An Episcopal priest with a wide background that includes service in a variety of settings will join the Hobart and William Smith Colleges Board of Trustees on July 1.
The Rev. Prince Singh, 45, pastor of St. Alban's Episcopal Church in Oakland, N.J., since August 2000, was elected bishop of the Episcopal Diocese of Rochester at a meeting Feb. 2. He will be consecrated as bishop on May 31 at the Eastman Theater in Rochester at a festive service officiated by the Most Rev. Katherine Jefferts Shori, presiding bishop of the Episcopal Church.
The Episcopal bishop of Rochester sits by office on the HWS board of trustees; Singh will succeed the Rt. Rev. Jack McKelvey, bishop since December 2000, who will retire later this spring.
A graduate of Madras Christian College in Tambaram and Union Biblical Seminary, both in India, Singh holds post-graduate degrees in Practical Theology from Union Theological Seminary in Virginia, Church and Society from Princeton Seminary and a doctorate in Religion and Society from Drew University.
Ordained a priest in the Church of South India (Anglican Communion) in 1990, he served congregations in rural south India, and in the Diocese of Newark, N.J., he was associate rector at St. Peter’s, in Morristown, N.J., for three years before becoming the rector of St. Alban's. He has worked at a leper colony and a psychiatric hospital in Madras, India; taught at Drew University, led AIDS and CROP walks and interfaith youth encounters for Jewish, Christian and Muslim young people.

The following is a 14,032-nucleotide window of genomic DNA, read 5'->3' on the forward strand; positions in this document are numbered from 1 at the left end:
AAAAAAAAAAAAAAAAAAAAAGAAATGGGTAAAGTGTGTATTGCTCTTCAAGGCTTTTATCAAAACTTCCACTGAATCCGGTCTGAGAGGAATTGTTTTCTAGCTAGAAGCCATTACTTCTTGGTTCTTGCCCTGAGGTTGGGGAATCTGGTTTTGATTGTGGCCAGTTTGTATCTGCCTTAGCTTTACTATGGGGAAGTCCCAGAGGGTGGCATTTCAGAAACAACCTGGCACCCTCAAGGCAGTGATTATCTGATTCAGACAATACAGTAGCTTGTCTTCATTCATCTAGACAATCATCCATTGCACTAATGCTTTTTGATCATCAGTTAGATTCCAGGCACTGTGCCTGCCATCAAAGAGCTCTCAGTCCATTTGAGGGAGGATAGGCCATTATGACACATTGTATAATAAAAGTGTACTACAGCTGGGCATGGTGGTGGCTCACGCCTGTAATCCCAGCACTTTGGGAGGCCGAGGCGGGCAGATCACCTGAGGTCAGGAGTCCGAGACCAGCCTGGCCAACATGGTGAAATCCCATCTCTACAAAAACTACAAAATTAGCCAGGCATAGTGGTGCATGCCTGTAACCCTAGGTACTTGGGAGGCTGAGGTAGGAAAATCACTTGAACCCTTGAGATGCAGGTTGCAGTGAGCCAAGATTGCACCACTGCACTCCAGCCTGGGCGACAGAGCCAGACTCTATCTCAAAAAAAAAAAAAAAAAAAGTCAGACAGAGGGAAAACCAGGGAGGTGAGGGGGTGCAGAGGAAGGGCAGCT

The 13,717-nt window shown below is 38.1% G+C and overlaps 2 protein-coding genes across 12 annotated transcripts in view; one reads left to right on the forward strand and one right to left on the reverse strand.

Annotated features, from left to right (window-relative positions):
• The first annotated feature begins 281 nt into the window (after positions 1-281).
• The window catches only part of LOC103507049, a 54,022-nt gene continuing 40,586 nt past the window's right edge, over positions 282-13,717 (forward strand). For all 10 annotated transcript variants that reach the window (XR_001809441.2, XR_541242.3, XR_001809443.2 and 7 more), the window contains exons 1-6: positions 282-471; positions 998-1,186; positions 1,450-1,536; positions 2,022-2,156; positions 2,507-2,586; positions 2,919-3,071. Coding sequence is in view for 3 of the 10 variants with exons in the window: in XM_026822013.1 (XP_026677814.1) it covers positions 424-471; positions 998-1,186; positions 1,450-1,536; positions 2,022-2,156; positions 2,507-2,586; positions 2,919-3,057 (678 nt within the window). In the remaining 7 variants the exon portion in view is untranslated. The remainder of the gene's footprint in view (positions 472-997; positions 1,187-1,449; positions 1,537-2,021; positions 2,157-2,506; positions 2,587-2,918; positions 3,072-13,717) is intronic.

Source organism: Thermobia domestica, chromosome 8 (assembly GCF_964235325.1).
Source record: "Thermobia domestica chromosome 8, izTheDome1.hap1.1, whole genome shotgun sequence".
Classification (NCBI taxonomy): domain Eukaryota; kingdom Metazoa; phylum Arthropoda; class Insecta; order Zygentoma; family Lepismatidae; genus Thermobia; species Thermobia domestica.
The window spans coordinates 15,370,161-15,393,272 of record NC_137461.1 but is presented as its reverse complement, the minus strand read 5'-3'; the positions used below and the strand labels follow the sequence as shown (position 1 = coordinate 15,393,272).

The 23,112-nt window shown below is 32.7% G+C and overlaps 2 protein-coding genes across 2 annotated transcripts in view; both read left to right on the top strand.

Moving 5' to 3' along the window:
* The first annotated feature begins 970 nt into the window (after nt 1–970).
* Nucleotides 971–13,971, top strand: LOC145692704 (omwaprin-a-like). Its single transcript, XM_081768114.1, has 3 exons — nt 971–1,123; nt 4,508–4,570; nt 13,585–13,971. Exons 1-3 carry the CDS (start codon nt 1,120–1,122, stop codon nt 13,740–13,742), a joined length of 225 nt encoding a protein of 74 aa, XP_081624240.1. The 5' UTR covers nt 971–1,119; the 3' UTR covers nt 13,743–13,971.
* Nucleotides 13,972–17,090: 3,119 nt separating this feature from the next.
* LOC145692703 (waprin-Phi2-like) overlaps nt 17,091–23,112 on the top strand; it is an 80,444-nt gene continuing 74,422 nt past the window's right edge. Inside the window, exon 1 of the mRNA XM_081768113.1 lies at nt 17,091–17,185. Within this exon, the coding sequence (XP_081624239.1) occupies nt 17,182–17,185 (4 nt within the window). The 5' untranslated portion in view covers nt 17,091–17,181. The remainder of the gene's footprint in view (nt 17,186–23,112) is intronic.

Singh and his wife, Roja Singh, are the parents of two sons, Ned and Eklan. He was the youngest of the five candidates for the position of eighth bishop, and will be the first person of color to be bishop in this diocese.
A co-founder of the Dalit Solidarity Forum in the United States, he serves on the board of Creative Living Counseling Center, chairs the Oakland Franklin Lakes Interfaith Council, and is a member of the adjunct faculty at Drew Theological Seminary in Madison, N.J., and has been the Episcopal chaplain at Ramapo College in Mahwah, N.J.
He said he plans to work within the eight-county diocese to help those who, like the untouchables he worked among in India, are invisible and overlooked in society.
A majority of the bishops and the standing committees of each diocese must consent to the election before Singh can be consecrated.